Niko was part of a, at the time, much maligned finish to the 2010 recruiting class. Dantonio accepted offers from a handful of 2 star and 3-star recruits, and got some heat from the star watchers in Michigan State's fan base. Well, so far, a couple of those 2 stars turned out to be Le'Veon Bell and Darqueze Dennard , who are both pretty good. We'll see if Niko can join them.

 

His HS stats as a FB are good, though I have to assume to put up that sort of production he must have played the 'tailback' slot in some sort of triple option or wishbone attack. He rushed 224 times for 1,279 yards (5.7 YPC) and 24 touchdowns in his senior year. He's also a winner, having carried home a D1 state title. He also put up good stats as a defensive tackle.

 

It's a rare scholarship offer that goes out to a true fullback, but Niko is one of the few. And I'd argue, like punters, kickers, long-snappers, and return specialists, it's worth it to use a scholarship or two on this position every four years or so.

 

The word 'great' comes up seven times in two paragraphs of coach D talking about him, so that could be good news, or you could dismiss it as recruiting boilerplate, your choice:


"
When you continue to watch him -- and I had all of our coaches watching him these last couple of days, you saw a young man that gives great effort. Great toughness, great ball skills. Has great vision in the hole. Great feet. And we've moved guys to fullback since coming here, we've taken guys and moved them to that fullback position. I felt like given this opportunity we would recruit a fullback.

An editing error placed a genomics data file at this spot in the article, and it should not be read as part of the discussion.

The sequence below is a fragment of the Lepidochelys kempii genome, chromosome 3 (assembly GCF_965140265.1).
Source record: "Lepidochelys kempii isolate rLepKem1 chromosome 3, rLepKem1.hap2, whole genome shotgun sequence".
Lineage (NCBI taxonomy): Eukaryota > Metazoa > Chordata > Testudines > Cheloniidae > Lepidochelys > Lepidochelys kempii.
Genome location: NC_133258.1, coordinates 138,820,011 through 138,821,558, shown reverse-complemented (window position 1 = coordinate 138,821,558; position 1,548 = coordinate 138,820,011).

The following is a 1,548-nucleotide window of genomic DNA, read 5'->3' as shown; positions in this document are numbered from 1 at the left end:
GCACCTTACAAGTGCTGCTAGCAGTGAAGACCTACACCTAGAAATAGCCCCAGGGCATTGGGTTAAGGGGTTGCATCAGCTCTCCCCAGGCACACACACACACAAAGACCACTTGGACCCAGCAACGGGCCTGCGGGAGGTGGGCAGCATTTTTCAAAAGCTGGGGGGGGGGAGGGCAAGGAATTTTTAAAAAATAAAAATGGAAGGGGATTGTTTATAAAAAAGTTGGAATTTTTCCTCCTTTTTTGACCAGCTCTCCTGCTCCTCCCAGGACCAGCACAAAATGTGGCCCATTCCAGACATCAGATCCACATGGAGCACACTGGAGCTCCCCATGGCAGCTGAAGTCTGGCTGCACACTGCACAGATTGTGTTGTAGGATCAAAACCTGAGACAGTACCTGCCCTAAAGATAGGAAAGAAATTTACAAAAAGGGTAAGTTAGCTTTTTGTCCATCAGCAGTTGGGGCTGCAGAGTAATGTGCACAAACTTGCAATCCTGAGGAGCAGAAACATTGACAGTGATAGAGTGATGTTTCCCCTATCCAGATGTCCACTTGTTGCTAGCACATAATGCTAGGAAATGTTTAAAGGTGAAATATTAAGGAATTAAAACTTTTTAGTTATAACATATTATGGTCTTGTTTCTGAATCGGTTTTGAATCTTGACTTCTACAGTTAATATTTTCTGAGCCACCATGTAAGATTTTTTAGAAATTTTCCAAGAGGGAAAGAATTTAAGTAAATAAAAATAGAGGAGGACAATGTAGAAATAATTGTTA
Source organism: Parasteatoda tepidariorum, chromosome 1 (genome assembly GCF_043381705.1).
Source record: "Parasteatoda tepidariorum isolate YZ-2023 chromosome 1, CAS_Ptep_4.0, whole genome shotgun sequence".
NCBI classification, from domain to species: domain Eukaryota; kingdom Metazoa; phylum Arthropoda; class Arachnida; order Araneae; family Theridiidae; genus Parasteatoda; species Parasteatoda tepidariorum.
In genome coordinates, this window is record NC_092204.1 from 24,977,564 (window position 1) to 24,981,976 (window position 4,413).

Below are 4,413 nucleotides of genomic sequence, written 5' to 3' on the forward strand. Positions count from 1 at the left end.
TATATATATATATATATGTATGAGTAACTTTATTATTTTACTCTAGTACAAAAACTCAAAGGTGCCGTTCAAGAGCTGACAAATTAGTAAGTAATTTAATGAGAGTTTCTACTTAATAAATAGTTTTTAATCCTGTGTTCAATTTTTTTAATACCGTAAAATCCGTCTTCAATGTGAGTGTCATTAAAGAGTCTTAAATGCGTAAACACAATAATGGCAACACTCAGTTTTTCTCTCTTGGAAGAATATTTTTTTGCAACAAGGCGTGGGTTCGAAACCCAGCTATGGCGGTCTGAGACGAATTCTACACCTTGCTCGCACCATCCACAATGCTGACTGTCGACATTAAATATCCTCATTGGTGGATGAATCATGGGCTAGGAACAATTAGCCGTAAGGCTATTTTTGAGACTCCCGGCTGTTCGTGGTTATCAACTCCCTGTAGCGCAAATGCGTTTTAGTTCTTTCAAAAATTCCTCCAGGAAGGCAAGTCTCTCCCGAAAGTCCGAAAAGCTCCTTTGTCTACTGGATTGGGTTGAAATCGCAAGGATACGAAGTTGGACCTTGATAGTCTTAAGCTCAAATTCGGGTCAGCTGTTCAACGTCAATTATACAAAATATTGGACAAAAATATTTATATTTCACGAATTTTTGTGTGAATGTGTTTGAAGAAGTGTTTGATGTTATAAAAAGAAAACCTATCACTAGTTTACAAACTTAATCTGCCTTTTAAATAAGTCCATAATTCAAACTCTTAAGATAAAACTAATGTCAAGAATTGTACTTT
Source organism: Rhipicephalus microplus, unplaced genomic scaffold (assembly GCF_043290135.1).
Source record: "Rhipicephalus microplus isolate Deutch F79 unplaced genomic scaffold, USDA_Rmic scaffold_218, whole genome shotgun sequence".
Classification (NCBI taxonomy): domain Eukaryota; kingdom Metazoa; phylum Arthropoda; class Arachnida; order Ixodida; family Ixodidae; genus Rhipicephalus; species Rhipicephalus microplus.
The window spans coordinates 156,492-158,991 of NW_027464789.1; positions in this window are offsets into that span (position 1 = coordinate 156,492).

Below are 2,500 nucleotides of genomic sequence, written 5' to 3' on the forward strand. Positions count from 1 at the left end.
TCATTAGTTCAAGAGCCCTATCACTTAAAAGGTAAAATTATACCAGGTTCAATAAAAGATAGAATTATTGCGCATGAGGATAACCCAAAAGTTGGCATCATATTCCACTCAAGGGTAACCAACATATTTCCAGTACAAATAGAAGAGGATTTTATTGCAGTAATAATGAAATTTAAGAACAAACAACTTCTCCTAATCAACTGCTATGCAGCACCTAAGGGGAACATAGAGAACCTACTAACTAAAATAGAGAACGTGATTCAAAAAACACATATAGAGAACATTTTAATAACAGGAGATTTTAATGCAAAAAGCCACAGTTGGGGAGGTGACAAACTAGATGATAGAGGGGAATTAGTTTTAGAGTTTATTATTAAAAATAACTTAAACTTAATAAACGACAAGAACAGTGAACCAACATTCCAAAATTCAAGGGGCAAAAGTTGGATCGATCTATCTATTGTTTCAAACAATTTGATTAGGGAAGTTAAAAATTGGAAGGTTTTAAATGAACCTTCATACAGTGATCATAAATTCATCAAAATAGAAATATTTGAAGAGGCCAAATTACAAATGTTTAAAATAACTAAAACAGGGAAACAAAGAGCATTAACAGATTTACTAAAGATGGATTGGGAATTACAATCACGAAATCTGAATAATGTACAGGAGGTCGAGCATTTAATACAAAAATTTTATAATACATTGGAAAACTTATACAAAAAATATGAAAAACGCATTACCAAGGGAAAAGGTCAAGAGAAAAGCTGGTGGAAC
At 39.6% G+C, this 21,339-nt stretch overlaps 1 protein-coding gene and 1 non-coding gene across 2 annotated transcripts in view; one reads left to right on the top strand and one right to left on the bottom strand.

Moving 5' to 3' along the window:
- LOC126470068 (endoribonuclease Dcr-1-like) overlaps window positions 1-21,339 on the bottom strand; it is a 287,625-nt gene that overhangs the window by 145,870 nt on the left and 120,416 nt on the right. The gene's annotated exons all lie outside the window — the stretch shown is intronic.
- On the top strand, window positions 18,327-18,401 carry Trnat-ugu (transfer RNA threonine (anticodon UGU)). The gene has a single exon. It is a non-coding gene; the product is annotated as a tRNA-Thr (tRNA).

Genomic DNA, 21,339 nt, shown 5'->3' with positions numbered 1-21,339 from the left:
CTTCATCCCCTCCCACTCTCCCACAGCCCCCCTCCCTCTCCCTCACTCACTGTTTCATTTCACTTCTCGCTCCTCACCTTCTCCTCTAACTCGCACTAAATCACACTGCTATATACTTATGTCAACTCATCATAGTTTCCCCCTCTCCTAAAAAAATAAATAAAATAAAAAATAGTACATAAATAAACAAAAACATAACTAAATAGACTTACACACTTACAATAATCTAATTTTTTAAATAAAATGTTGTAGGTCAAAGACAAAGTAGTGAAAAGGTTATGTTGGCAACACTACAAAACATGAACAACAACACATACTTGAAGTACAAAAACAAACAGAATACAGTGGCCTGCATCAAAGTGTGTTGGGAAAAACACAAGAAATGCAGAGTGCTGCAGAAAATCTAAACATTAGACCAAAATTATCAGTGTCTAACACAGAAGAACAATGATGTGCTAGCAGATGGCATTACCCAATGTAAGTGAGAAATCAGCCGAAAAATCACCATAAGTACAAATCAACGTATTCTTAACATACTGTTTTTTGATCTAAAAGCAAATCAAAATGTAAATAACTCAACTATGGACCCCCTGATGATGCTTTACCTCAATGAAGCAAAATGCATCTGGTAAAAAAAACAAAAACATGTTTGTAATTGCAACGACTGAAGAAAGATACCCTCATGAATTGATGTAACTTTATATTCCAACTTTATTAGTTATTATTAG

Coach Mack had great things to say about him. Coach Mack at Catholic Central has never once said to me this is the guy that you need to take, and with Niko he's said that. And I'm very, very happy that he's a Spartan and that he's a part of this program and he'll do great things for us."


Given that the other two are seniors, he looks to be the heir to the position if he doesn't win it this year.

 

The Long Shot

Adam Setterbo (6'3, 243 lbs. RS Sr.)

 

Setterbo looks to be one of those cases who could just never quite find a position. He played tight end, fullback, and linebacker in high school, seemingly putting up his best numbers at LB but not being good enough to crack MSU's rotation at that position. He was stuck on the scout team his first three years, popping up on an 'offensive scout team of the week' his red shirt freshman season, and a single 'special teams scout team of the week' each of the following two seasons.

 

His junior year summary simply reads:

Earned his first letter as a fourth-year walk-on . . . did not see game action.

Soooo, given that, his eligibility, and the lack of buzz around his name in the spring, I would be surprised to see him getting much time this year. But stranger things have happened. Still, as always, lot's of love to the four or five year walk-ons.

 

In conclusion:

The very first play of the Dantonio regime was a 15 yard pass to FB Andrew Hawken. But after Hawken graduated and took his decent receiving production with him (career: 33 catches, 236 yards, 3 TDs) that dimension of the offense disappeared in 2010. If Anderson, Palazeti, or Setterbo can bring that back, and pancake a few linebackers in the process, then all the better for the Spartan's offensive output in 2011.

 

Up Next

The Wide Receivers